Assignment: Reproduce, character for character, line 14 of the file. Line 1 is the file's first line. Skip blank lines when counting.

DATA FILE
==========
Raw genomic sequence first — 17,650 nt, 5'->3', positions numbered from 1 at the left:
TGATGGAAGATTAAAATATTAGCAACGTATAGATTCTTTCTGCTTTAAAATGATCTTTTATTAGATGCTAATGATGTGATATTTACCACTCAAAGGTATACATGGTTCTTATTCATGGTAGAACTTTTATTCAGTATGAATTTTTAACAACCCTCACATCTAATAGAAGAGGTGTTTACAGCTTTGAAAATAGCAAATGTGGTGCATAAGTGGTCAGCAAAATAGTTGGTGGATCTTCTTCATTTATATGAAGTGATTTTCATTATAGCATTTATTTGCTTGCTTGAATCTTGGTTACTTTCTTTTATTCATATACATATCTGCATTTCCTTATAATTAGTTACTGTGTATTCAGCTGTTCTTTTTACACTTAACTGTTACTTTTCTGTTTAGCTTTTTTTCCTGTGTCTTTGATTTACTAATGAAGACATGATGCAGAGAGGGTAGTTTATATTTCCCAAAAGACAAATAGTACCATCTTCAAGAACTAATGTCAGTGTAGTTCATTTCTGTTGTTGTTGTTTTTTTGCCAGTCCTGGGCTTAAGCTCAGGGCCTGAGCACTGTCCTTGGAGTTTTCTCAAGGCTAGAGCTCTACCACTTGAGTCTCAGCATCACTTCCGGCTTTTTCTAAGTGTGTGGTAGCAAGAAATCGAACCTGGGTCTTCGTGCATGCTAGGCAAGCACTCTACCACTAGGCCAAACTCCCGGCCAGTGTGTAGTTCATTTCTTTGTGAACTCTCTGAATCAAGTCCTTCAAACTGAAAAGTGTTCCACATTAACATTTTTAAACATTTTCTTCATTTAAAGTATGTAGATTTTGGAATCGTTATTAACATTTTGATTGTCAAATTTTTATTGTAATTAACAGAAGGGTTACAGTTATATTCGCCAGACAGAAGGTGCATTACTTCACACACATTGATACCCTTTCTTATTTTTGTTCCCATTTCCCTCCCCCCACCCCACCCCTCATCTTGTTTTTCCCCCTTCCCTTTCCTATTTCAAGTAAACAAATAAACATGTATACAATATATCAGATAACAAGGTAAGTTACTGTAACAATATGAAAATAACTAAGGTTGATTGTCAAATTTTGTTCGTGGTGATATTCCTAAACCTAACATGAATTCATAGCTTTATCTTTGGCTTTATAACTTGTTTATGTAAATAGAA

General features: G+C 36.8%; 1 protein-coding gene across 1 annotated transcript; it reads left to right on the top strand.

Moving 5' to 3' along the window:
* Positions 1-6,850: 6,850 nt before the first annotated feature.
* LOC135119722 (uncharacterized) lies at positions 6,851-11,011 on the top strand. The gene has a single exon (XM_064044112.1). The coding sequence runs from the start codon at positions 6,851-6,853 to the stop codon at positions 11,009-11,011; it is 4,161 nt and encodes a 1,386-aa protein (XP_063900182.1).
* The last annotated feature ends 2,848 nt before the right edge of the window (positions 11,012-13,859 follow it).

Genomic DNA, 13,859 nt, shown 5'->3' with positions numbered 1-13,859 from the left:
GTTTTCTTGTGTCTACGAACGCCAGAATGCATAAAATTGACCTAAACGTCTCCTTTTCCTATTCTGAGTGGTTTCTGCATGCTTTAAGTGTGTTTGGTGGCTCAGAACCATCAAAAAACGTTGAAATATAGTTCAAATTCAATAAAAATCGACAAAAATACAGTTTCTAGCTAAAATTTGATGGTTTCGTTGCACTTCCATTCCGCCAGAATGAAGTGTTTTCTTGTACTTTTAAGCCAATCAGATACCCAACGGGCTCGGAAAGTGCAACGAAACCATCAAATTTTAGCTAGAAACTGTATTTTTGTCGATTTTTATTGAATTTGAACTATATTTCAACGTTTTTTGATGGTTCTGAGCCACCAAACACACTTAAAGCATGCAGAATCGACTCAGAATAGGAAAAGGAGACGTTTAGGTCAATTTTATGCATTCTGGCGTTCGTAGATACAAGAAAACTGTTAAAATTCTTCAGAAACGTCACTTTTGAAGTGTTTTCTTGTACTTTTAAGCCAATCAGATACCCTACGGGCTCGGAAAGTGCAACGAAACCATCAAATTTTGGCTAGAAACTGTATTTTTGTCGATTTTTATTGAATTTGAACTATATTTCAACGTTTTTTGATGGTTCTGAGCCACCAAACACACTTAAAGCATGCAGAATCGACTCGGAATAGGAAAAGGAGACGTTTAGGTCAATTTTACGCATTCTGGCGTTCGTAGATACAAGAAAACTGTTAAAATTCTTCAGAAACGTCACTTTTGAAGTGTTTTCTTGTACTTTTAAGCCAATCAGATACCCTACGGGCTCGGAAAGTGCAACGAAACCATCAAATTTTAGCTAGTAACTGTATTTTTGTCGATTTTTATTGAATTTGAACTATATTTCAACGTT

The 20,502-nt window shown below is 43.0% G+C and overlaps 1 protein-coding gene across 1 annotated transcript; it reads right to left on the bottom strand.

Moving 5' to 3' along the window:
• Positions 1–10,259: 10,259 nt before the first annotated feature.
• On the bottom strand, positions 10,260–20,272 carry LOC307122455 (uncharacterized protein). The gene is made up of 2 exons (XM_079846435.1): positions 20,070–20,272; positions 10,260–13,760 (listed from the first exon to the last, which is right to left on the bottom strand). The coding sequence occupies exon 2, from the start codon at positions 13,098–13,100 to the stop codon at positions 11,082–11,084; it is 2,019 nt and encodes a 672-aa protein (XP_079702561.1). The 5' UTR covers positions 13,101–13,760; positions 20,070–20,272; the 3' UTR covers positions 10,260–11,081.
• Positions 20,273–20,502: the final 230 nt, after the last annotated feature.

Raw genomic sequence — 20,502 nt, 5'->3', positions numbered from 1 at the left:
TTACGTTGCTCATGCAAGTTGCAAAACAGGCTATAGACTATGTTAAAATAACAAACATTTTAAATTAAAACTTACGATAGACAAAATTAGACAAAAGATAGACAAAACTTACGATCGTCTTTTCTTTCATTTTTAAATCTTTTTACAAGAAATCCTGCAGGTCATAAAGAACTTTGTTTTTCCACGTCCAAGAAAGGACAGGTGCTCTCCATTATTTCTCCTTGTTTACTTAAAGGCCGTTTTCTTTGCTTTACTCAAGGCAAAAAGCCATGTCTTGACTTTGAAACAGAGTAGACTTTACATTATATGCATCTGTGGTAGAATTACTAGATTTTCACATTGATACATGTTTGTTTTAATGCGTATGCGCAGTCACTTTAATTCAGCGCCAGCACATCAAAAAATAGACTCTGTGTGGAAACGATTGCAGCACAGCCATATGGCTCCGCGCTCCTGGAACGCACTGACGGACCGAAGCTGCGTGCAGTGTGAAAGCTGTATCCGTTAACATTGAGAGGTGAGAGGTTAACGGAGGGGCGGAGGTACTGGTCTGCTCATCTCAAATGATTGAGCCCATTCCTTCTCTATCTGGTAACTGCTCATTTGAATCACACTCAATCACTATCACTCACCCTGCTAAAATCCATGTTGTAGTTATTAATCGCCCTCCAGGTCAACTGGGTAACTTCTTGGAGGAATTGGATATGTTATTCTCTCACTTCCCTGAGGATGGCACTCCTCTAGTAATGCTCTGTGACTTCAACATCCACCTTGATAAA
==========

• Positions 20,273–20,502: the final 230 nt, after the last annotated feature.